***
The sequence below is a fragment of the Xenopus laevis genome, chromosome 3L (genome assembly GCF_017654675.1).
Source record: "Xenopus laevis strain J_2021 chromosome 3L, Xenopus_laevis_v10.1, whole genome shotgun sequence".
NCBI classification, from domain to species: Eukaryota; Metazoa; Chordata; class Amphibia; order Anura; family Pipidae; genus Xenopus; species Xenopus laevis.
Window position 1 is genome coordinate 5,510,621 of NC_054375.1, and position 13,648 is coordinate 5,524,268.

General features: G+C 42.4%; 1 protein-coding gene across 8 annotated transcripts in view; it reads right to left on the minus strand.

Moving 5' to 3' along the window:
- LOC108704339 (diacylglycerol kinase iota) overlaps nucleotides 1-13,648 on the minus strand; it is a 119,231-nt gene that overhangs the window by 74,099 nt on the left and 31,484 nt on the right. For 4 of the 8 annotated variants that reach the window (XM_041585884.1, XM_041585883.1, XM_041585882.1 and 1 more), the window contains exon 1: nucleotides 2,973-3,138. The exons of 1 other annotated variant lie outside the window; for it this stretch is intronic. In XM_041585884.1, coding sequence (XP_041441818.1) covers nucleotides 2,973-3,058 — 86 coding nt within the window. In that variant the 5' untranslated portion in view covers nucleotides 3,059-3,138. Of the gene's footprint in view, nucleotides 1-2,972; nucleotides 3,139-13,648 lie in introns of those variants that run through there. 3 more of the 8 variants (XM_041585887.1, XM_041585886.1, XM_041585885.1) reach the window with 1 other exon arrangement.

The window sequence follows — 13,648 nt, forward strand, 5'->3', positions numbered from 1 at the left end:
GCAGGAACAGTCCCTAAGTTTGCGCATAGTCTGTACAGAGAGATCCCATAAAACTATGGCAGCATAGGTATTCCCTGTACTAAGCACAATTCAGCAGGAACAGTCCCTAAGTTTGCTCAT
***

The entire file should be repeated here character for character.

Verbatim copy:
The sequence below is a fragment of the Xenopus laevis genome, chromosome 3L (genome assembly GCF_017654675.1).
Source record: "Xenopus laevis strain J_2021 chromosome 3L, Xenopus_laevis_v10.1, whole genome shotgun sequence".
NCBI classification, from domain to species: Eukaryota; Metazoa; Chordata; class Amphibia; order Anura; family Pipidae; genus Xenopus; species Xenopus laevis.
Window position 1 is genome coordinate 5,510,621 of NC_054375.1, and position 13,648 is coordinate 5,524,268.

General features: G+C 42.4%; 1 protein-coding gene across 8 annotated transcripts in view; it reads right to left on the minus strand.

Moving 5' to 3' along the window:
- LOC108704339 (diacylglycerol kinase iota) overlaps nucleotides 1-13,648 on the minus strand; it is a 119,231-nt gene that overhangs the window by 74,099 nt on the left and 31,484 nt on the right. For 4 of the 8 annotated variants that reach the window (XM_041585884.1, XM_041585883.1, XM_041585882.1 and 1 more), the window contains exon 1: nucleotides 2,973-3,138. The exons of 1 other annotated variant lie outside the window; for it this stretch is intronic. In XM_041585884.1, coding sequence (XP_041441818.1) covers nucleotides 2,973-3,058 — 86 coding nt within the window. In that variant the 5' untranslated portion in view covers nucleotides 3,059-3,138. Of the gene's footprint in view, nucleotides 1-2,972; nucleotides 3,139-13,648 lie in introns of those variants that run through there. 3 more of the 8 variants (XM_041585887.1, XM_041585886.1, XM_041585885.1) reach the window with 1 other exon arrangement.

The window sequence follows — 13,648 nt, forward strand, 5'->3', positions numbered from 1 at the left end:
GCAGGAACAGTCCCTAAGTTTGCGCATAGTCTGTACAGAGAGATCCCATAAAACTATGGCAGCATAGGTATTCCCTGTACTAAGCACAATTCAGCAGGAACAGTCCCTAAGTTTGCTCAT